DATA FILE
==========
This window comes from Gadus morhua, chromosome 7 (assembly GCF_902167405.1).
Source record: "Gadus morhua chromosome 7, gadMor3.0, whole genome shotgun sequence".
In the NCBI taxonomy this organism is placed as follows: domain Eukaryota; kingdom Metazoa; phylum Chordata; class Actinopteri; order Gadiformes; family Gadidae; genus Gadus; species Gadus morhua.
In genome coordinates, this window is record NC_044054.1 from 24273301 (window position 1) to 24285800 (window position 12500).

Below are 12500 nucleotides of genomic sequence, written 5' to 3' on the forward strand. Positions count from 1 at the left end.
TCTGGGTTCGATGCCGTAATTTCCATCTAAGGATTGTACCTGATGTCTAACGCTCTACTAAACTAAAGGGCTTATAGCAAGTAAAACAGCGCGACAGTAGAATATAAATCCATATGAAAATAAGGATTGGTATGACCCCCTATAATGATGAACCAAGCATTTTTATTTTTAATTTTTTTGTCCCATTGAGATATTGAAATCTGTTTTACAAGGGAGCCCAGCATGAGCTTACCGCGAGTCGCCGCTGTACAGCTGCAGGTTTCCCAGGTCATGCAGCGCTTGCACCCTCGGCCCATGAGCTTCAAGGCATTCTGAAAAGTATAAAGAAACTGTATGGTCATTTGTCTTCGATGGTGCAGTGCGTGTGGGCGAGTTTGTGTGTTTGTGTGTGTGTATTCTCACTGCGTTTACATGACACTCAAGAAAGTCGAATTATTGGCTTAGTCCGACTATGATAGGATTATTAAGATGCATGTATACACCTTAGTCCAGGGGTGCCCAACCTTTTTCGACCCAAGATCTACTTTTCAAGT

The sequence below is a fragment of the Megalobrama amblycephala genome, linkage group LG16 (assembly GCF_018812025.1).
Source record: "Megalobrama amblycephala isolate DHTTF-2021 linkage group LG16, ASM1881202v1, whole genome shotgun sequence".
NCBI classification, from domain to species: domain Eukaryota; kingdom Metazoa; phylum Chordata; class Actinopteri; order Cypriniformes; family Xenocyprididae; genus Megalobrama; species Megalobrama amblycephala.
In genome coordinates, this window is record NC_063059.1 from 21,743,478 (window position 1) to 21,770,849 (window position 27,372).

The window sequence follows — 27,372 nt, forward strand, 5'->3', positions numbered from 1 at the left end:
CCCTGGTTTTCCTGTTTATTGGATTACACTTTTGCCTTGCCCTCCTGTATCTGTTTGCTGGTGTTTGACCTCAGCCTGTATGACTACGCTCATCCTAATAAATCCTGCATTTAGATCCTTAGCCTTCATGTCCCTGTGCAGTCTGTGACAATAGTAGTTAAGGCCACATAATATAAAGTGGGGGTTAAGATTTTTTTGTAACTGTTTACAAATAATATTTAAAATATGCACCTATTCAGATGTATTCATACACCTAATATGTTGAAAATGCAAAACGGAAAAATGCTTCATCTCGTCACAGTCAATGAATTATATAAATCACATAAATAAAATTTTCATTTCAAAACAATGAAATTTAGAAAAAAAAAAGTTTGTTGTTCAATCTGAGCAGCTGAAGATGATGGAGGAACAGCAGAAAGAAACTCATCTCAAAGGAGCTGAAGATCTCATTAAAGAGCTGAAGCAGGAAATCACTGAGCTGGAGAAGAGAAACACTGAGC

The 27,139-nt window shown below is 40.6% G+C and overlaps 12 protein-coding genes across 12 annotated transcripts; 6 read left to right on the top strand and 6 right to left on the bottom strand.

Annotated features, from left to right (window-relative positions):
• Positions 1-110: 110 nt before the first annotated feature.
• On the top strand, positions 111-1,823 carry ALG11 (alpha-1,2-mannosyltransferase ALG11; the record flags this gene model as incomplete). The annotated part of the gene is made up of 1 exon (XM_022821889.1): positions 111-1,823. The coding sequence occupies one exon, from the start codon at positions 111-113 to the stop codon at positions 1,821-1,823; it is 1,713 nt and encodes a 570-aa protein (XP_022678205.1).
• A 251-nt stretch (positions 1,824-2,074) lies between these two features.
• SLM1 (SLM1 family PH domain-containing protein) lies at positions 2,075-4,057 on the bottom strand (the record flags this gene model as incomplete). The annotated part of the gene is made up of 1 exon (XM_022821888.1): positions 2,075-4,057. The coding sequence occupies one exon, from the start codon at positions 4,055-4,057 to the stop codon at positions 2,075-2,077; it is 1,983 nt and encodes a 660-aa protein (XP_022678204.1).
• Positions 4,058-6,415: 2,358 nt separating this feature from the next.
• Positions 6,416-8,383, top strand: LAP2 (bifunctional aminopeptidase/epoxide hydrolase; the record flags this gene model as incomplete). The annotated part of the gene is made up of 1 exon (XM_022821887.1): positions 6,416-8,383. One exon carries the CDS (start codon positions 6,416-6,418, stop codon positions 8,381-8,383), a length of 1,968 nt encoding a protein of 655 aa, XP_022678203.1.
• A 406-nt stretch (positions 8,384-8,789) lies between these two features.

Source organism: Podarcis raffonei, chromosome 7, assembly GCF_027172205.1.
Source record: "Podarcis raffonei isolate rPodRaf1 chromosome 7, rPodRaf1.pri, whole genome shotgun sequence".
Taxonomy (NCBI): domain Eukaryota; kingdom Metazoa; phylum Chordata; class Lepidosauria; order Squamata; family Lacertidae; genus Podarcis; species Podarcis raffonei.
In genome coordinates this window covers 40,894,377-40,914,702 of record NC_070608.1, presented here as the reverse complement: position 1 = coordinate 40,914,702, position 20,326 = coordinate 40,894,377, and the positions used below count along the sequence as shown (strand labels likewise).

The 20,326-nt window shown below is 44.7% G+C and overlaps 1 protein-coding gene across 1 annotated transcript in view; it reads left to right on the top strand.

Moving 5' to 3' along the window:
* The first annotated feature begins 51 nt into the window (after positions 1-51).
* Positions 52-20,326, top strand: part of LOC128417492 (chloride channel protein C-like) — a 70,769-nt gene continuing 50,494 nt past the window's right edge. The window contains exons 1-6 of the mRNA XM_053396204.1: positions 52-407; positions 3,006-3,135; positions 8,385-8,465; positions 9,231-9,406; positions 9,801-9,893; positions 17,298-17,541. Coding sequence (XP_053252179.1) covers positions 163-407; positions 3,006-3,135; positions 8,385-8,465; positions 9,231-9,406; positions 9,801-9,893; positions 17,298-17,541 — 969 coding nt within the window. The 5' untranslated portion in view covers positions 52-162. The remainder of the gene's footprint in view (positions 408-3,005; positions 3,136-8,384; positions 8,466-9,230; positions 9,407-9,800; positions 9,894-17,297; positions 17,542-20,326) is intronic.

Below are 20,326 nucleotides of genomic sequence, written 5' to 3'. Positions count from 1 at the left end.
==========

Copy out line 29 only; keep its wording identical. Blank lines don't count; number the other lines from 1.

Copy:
* Positions 52-20,326, top strand: part of LOC128417492 (chloride channel protein C-like) — a 70,769-nt gene continuing 50,494 nt past the window's right edge. The window contains exons 1-6 of the mRNA XM_053396204.1: positions 52-407; positions 3,006-3,135; positions 8,385-8,465; positions 9,231-9,406; positions 9,801-9,893; positions 17,298-17,541. Coding sequence (XP_053252179.1) covers positions 163-407; positions 3,006-3,135; positions 8,385-8,465; positions 9,231-9,406; positions 9,801-9,893; positions 17,298-17,541 — 969 coding nt within the window. The 5' untranslated portion in view covers positions 52-162. The remainder of the gene's footprint in view (positions 408-3,005; positions 3,136-8,384; positions 8,466-9,230; positions 9,407-9,800; positions 9,894-17,297; positions 17,542-20,326) is intronic.